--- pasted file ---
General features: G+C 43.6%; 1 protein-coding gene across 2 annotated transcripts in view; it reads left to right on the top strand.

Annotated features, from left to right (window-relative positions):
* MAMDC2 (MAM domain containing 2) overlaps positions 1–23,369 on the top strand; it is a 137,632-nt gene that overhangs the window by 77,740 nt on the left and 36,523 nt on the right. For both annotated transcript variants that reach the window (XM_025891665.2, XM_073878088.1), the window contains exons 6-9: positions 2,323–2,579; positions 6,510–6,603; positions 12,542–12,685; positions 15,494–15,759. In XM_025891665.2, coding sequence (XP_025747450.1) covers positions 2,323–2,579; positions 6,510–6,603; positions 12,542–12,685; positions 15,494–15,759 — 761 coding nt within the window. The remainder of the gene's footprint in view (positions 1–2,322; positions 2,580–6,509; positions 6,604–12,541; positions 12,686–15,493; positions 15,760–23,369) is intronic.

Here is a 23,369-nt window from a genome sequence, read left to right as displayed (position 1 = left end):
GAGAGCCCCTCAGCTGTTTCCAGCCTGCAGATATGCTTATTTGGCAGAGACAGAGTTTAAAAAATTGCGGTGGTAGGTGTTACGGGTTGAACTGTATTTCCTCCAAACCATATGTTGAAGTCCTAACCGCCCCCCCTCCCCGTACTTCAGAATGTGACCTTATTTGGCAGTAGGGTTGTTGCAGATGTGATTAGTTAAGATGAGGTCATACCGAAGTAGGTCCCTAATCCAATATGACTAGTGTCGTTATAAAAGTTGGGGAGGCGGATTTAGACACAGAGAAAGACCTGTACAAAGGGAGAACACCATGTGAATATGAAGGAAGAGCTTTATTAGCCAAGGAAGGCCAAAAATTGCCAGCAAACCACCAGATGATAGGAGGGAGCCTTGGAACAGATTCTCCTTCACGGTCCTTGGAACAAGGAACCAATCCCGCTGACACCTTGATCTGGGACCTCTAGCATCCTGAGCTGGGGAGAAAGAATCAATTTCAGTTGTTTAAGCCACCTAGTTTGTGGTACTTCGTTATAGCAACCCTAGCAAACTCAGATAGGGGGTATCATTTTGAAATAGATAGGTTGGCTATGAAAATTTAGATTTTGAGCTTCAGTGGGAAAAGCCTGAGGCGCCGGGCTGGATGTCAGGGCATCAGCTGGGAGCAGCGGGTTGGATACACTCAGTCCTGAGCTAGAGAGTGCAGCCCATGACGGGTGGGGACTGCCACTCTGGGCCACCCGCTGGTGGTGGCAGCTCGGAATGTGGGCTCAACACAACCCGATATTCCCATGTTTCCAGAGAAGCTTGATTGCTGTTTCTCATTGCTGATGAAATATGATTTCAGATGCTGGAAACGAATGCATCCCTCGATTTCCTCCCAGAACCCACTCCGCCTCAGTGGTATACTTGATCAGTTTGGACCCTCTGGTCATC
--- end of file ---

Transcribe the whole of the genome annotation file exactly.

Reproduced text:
General features: G+C 43.6%; 1 protein-coding gene across 2 annotated transcripts in view; it reads left to right on the top strand.

Annotated features, from left to right (window-relative positions):
* MAMDC2 (MAM domain containing 2) overlaps positions 1–23,369 on the top strand; it is a 137,632-nt gene that overhangs the window by 77,740 nt on the left and 36,523 nt on the right. For both annotated transcript variants that reach the window (XM_025891665.2, XM_073878088.1), the window contains exons 6-9: positions 2,323–2,579; positions 6,510–6,603; positions 12,542–12,685; positions 15,494–15,759. In XM_025891665.2, coding sequence (XP_025747450.1) covers positions 2,323–2,579; positions 6,510–6,603; positions 12,542–12,685; positions 15,494–15,759 — 761 coding nt within the window. The remainder of the gene's footprint in view (positions 1–2,322; positions 2,580–6,509; positions 6,604–12,541; positions 12,686–15,493; positions 15,760–23,369) is intronic.

Here is a 23,369-nt window from a genome sequence, read left to right as displayed (position 1 = left end):
GAGAGCCCCTCAGCTGTTTCCAGCCTGCAGATATGCTTATTTGGCAGAGACAGAGTTTAAAAAATTGCGGTGGTAGGTGTTACGGGTTGAACTGTATTTCCTCCAAACCATATGTTGAAGTCCTAACCGCCCCCCCTCCCCGTACTTCAGAATGTGACCTTATTTGGCAGTAGGGTTGTTGCAGATGTGATTAGTTAAGATGAGGTCATACCGAAGTAGGTCCCTAATCCAATATGACTAGTGTCGTTATAAAAGTTGGGGAGGCGGATTTAGACACAGAGAAAGACCTGTACAAAGGGAGAACACCATGTGAATATGAAGGAAGAGCTTTATTAGCCAAGGAAGGCCAAAAATTGCCAGCAAACCACCAGATGATAGGAGGGAGCCTTGGAACAGATTCTCCTTCACGGTCCTTGGAACAAGGAACCAATCCCGCTGACACCTTGATCTGGGACCTCTAGCATCCTGAGCTGGGGAGAAAGAATCAATTTCAGTTGTTTAAGCCACCTAGTTTGTGGTACTTCGTTATAGCAACCCTAGCAAACTCAGATAGGGGGTATCATTTTGAAATAGATAGGTTGGCTATGAAAATTTAGATTTTGAGCTTCAGTGGGAAAAGCCTGAGGCGCCGGGCTGGATGTCAGGGCATCAGCTGGGAGCAGCGGGTTGGATACACTCAGTCCTGAGCTAGAGAGTGCAGCCCATGACGGGTGGGGACTGCCACTCTGGGCCACCCGCTGGTGGTGGCAGCTCGGAATGTGGGCTCAACACAACCCGATATTCCCATGTTTCCAGAGAAGCTTGATTGCTGTTTCTCATTGCTGATGAAATATGATTTCAGATGCTGGAAACGAATGCATCCCTCGATTTCCTCCCAGAACCCACTCCGCCTCAGTGGTATACTTGATCAGTTTGGACCCTCTGGTCATC